Mr Jantzen Lee never imagined he would qualify for a university scholarship as he was not a top scorer at the polytechnic.
However, when he attended the open house at the Singapore Institute of Technology (SIT) in 2019, he discovered that their undergraduate scholarship was not awarded based on grades alone but on one’s potential to make a real impact on society.
Intrigued, Mr Lee applied for the scholarship but was not prepared for the gruelling interview.
“The Admissions and Financial Aid (AFA) team from SIT conducted the interview, and one of them, assistant director Saleh Omar Talib, posed so many tough questions that I thought I had failed the interview,” recounts the 26-year-old.
To his surprise, they gave him the scholarship.
“I guess they liked my outspoken nature,” he says with a laugh. “The scholarship really put me on the fast track to my career.”
Before enrolling at SIT, Mr Lee had no idea where his future lay. He had studied international logistics and supply chain management at Ngee Ann Polytechnic, but felt lost about his career choices while he spent the next two years doing national service.
When he visited SIT for the first time, the university’s Sustainable Infrastructure Engineering (Land) degree programme (now renamed Engineering Systems) caught his attention. He was struck by how so many things had to work together in Singapore’s efficient transport network. That was when he decided to pick his path and not look back.
Having joined full-time in 2022, Mr Lee is now a project engineer at the Land Transport Authority (LTA), as part of the Rolling Stock Projects team that oversees the design, manufacturing, testing and commissioning of new trains for the Thomson-East Coast Line (TEL) to bring about greater accessibility to the commuters.
His LTA job has striking parallels to his SIT scholarship journey: Constantly meeting challenges head-on to achieve high performance.
One of Mr Lee’s key responsibilities at LTA is to ensure that new trains for the TEL are operationally ready before being put into passenger service.
The trains undergo a series of rigorous testing both overseas and in Singapore to ensure that they operate as intended. The test scenarios include simulating passenger service conditions and system degradation. The LTA engineers also work tirelessly from night till dawn, splitting into three shifts over 24 hours, to ensure the project deliverables are achieved.
The pressure to commission the trains on time can be stressful yet fulfilling, and Mr Lee has learnt from his scholarship experience how to take things in stride.
“I was a perfectionist and did not like to make mistakes,” he reveals. “However, my mentors in the SIT scholarship programme encouraged boldness and created a safe environment that promotes growth and learning over fault-finding.
“Thanks to them, I am now less afraid to make mistakes and am ready to take on more challenges.”
Mr Lee’s mentors included Mr Saleh from SIT’s AFA team, SIT career coach Ong Gin Yong and his work mentor Lim Wen Xin. They guided him in various key areas like soft skills development and industry best practices while exposing him to new opportunities in the field of engineering.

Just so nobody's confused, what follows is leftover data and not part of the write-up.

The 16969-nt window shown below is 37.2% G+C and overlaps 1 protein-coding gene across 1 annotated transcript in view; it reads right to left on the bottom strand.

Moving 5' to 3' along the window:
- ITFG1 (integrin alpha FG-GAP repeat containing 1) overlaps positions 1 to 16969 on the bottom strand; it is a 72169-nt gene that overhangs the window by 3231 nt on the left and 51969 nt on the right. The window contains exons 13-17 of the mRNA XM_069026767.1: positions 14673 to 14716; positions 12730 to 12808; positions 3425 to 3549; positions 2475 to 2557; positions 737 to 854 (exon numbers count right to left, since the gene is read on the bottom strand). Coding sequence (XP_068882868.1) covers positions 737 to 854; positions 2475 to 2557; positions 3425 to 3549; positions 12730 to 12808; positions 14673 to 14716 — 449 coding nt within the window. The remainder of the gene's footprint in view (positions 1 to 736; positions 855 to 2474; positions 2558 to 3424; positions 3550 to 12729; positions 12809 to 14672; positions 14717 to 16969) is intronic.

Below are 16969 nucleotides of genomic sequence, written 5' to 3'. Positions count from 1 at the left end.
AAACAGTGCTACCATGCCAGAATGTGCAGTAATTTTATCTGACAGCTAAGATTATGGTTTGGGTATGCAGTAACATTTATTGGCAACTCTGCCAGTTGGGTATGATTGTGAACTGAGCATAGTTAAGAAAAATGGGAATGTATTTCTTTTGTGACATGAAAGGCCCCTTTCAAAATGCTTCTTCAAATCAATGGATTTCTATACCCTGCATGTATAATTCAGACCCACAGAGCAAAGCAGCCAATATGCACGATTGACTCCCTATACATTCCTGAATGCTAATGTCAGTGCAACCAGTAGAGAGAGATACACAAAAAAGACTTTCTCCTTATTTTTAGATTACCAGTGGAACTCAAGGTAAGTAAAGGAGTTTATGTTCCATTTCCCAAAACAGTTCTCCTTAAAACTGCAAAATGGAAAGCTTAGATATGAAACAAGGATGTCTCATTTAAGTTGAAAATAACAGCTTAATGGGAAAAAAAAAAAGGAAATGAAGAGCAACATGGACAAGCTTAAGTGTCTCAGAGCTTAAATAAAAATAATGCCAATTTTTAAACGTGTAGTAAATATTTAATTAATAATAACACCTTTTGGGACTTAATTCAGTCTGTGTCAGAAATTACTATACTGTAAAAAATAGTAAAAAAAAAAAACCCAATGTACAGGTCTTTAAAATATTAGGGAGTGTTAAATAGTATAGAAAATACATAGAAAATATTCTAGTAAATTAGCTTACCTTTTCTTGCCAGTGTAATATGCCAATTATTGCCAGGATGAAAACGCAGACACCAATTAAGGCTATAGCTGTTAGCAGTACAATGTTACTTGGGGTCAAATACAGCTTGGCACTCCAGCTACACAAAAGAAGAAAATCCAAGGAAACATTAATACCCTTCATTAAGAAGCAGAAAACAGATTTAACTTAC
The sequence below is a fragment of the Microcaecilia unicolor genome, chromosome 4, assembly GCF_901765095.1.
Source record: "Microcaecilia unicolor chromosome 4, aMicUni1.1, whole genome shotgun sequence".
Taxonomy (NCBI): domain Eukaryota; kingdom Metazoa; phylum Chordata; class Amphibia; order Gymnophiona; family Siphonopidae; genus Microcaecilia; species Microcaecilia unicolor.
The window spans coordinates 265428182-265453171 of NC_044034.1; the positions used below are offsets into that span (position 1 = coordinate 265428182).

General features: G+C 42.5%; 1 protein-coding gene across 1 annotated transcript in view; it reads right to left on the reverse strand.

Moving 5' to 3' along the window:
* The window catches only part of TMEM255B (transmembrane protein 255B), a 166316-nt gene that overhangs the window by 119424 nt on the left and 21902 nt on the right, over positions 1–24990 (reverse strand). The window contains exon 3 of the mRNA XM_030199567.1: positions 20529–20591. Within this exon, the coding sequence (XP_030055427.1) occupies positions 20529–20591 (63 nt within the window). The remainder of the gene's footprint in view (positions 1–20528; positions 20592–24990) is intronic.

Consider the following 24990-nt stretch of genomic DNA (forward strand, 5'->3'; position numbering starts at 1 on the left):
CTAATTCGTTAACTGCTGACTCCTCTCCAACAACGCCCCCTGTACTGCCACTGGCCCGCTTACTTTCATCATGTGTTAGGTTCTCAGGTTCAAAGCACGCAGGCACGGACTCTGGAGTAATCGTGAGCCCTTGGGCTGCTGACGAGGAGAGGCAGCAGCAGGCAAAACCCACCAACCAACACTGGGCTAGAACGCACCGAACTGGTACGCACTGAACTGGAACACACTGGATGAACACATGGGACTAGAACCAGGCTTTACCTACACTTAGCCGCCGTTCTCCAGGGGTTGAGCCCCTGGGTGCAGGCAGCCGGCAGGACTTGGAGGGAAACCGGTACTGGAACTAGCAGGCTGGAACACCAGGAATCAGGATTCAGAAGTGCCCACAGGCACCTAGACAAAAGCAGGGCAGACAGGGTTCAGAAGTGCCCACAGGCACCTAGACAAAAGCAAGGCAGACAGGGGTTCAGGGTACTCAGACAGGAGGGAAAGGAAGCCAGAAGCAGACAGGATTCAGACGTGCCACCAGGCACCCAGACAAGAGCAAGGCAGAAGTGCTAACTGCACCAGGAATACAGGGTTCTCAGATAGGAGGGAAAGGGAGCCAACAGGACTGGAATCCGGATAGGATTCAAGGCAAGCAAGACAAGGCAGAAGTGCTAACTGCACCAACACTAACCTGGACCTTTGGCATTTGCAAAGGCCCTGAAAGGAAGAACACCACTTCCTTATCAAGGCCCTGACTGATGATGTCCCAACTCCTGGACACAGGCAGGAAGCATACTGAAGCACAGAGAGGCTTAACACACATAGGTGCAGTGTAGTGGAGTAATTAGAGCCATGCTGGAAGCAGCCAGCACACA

“My work mentor told me that how much we want to learn depends on how hungry we are as individuals,” he says.
That hunger to grow was further stoked by being with like-minded achievers at SIT.
During his first year, Mr Lee attended the SIT Scholars’ Camp, where he and other scholars discovered their strengths and weaknesses through workshops and gaming activities.
In his second year, Covid-19 struck, and he learnt to apply his leadership skills in a virtual space, serving as an emcee during an online event to welcome the next batch of scholars.
During the years of nationwide lockdown, he began to experience self-doubt about his status as a scholar, but his mentors and fellow SIT scholars never lost faith in his ability to excel.
Through their scholar network activities, they continued to encourage each other to press on.
“I used to believe that scholars needed to ‘have it all’ – that is, excel academically, be charismatic to lead peers and do well in co-curricular activities,” says Mr Lee.
“However, I’ve learnt that it is not about having it all together, but about who we can become.”
His fast track in learning the ropes at LTA was also made possible by SIT’s year-long Integrated Work Study Programme (IWSP).
The IWSP is a distinctive feature of SIT’s degree programmes that allows students to integrate theory and practice with their choice of industry.
Students attend career skills workshops to identify career goals, build resumes and improve interview skills, followed by a rigorous interview process for work placements.
“I started the IWSP programme at LTA in September 2021,” says the SIT scholar. “One year later, I graduated and went back to work with the same LTA division”.
“This meant that I was operationally ready from my first day of full-time work, while other new hires had to take time to grasp the basics of their roles.”
His scholarship and SIT experience may have helped him get ahead of the curve, but he is not about to slow down.
“I will always remember what my mentors told me: To always be learning and growing,” he says.
“Thanks to SIT, I now have a mindset to always embrace new challenges.”